Preventing Fusion Mass Shift Avoids Postoperative Distal Curve Adding-on in Adolescent Idiopathic Scoliosis

    loading  Checking for direct PDF access through Ovid



Surgery for adolescent idiopathic scoliosis (AIS) is only complete after achieving fusion to maintain the correction obtained intraoperatively. The instrumented or fused segments can be referred to as the “fusion mass”. In patients with AIS, the ideal fusion mass strategy has been established based on fulcrum-bending radiographs for main thoracic curves. Ideally, the fusion mass should achieve parallel endplates of the upper and lower instrumented vertebra and correct any “shift” for truncal balance. Distal adding-on is an important element to consider in AIS surgery. This phenomenon represents a progressive increase in the number of vertebrae included distally in the primary curvature and it should be avoided as it is associated with unsatisfactory cosmesis and an increased risk of revision surgery. However, it remains unknown whether any fusion mass shift, or shift in the fusion mass or instrumented segments, affects global spinal balance and distal adding-on after curve correction surgery in patients with AIS.


(1) To investigate the relationship among postoperative fusion mass shift, global balance, and distal adding-on phenomenon in patients with AIS; and (2) to identify a cutoff value of fusion mass shift that will lead to distal adding-on.


This was a retrospective study of patients with AIS from a single institution. Between 2006 and 2011 we performed 69 selective thoracic fusions for patients with main thoracic AIS. All patients were evaluated preoperatively and at 2 years postoperatively. The Cobb angle between the cranial and caudal endplates of the fusion mass and the coronal shift between them, which was defined as “fusion mass shift”, were measured. Patients with a fusion mass Cobb angle greater than 20° were excluded to specifically determine the effect of fusion mass shift on distal adding-on phenomenon. Fusion mass shift was empirically set as 20 mm for analysis. Therefore, of the 69 patients who underwent selective thoracic fusion, only 52 with a fusion mass Cobb angle of 20° or less were recruited for study. We defined patients with a fusion mass shift of 20 mm or less as the balanced group and those with a fusion mass shift greater than 20 mm as the unbalanced group. A receiver operating characteristic (ROC) curve was used to determine the cutoff point of fusion mass shift for adding-on.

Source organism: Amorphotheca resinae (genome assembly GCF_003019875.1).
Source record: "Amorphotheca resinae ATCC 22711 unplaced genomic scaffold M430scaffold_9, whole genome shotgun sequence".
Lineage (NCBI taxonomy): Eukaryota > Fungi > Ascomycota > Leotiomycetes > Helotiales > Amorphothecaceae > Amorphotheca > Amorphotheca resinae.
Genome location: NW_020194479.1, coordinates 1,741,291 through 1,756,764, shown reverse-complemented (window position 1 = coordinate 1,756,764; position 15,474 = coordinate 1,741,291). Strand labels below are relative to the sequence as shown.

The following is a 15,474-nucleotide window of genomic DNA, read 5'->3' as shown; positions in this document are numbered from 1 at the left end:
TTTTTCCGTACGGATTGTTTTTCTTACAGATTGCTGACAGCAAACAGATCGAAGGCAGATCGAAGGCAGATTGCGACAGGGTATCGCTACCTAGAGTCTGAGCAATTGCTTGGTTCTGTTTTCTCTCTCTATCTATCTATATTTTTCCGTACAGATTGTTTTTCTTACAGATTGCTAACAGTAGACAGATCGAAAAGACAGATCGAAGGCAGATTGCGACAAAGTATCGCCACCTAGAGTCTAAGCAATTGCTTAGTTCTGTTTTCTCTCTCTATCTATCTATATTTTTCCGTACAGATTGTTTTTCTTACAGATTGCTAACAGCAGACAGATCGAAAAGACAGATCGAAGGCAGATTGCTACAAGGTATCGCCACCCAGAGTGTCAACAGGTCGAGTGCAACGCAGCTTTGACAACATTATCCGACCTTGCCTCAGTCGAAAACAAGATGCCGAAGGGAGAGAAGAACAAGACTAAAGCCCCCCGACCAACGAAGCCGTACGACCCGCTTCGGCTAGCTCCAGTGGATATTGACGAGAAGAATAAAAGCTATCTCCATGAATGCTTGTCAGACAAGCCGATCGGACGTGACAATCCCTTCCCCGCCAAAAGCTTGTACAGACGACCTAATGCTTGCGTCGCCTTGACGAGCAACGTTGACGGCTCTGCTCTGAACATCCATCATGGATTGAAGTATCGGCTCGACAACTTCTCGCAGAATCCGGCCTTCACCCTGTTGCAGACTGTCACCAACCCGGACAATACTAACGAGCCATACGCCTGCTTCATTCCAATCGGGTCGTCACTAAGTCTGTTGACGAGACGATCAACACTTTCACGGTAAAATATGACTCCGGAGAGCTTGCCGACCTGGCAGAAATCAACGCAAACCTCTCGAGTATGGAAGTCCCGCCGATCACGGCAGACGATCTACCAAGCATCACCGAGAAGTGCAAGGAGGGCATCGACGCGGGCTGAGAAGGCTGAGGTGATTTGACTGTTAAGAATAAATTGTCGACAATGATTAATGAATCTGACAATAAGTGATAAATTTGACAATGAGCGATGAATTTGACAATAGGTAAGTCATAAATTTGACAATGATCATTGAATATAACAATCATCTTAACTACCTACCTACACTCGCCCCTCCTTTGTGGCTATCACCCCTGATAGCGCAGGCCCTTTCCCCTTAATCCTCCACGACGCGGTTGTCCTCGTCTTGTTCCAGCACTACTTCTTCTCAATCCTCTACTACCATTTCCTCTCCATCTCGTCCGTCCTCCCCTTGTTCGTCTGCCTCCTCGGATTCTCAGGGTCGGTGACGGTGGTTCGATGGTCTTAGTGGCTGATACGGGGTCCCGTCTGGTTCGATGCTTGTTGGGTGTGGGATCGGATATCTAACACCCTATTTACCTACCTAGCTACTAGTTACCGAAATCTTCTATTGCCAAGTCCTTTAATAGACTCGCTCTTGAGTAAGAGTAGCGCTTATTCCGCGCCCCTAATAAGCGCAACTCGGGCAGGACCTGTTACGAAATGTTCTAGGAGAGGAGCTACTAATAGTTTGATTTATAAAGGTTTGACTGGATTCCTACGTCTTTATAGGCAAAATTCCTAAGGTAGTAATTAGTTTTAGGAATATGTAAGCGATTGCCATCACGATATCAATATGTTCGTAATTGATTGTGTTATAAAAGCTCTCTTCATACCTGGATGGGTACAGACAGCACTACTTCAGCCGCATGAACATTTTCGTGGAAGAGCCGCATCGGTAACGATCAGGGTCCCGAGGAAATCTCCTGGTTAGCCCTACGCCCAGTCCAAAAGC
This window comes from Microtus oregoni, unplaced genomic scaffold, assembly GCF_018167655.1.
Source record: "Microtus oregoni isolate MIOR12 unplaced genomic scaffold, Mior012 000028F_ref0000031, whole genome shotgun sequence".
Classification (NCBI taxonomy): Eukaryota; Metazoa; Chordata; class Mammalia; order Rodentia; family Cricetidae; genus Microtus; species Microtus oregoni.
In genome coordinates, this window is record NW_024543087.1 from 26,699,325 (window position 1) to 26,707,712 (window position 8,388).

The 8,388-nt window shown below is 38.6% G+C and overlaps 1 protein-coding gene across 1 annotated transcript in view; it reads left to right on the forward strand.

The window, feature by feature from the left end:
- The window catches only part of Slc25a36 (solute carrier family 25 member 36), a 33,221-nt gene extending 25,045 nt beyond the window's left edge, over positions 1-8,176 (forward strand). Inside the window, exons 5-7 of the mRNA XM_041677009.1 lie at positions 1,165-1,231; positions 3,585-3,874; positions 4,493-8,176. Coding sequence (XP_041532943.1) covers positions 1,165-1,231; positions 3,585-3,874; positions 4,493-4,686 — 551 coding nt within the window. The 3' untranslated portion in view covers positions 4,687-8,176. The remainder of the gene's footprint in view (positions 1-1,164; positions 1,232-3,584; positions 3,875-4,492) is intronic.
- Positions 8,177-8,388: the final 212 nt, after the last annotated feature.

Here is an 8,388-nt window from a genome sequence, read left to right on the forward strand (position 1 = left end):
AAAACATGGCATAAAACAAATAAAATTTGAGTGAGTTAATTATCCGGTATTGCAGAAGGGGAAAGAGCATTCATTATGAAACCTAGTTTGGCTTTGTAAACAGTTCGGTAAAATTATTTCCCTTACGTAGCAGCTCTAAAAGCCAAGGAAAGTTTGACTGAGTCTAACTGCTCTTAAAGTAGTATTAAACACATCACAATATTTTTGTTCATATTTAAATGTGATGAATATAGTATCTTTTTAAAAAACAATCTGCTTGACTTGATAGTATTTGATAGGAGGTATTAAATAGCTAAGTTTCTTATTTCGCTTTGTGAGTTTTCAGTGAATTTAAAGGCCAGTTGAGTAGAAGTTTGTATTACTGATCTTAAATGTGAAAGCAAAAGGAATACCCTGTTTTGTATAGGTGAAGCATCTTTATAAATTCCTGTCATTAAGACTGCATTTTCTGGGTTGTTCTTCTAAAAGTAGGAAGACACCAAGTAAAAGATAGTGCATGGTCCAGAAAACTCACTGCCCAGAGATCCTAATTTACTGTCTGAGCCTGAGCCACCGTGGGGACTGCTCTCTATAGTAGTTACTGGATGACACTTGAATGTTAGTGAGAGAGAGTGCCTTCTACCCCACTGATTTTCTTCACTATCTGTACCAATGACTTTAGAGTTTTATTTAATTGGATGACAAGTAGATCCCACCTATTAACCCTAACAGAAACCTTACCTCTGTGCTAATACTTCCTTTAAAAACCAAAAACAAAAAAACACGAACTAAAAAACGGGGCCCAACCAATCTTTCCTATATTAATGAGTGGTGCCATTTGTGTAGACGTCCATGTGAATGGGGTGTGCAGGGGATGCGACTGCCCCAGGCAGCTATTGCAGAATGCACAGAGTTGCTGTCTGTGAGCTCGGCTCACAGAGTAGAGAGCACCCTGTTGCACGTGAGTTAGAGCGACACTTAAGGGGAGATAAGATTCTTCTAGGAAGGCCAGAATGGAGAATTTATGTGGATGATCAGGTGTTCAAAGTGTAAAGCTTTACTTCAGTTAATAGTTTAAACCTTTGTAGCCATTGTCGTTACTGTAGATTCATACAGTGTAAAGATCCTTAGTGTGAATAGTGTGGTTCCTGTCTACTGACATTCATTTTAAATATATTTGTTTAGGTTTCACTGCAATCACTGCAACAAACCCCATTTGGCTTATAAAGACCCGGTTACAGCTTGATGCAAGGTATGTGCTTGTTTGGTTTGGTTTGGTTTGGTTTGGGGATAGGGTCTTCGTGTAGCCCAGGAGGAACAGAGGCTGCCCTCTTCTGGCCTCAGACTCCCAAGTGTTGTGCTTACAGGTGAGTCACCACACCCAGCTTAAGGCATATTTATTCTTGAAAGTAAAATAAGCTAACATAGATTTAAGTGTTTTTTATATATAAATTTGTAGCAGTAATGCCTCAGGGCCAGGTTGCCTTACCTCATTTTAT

Of the 52 patients studied, fusion mass shift (> 20 mm) was noted in 11 (21%), and six of those patients had distal adding-on at final followup. Although global spinal balance did not differ significantly between patients with or without fusion mass shift, the occurrence of adding-on phenomenon was significantly higher in the unbalanced group (55% (six of 11 patients), odds ratio [OR], 8.6; 95% CI, 2-39; p < 0.002) than the balanced group (12% [five of 41 patients]). Based on the ROC curve analysis, a fusion mass shift more than 18 mm was observed as the cutoff point for distal adding-on phenomenon (area under the curve, 0.70; 95% CI, 0.5-0.9; likelihood ratio, 5.0; sensitivity, 0.64; specificity, 0.73; positive predictive value, 39% [seven of 18 patients]; negative predictive value, 88% [30 of 34 patients]; OR, 4.8; 95% CI, 1-20; p = 0.02).


Our study illustrates the substantial utility of the fulcrum-bending radiograph in determining fusion levels that can avoid fusion mass shift; thereby, underlining its importance in designing personalized surgical strategies for patients with scoliosis. Preoperatively, determining fusion levels by fulcrum-bending radiographs to avoid residual fusion mass shift is imperative. Intraoperatively, any fusion mass shift should be corrected to avoid distal adding-on, reoperation, and elevated healthcare costs.

Level of Evidence

Level II, prognostic study.

Related Topics

    loading  Loading Related Articles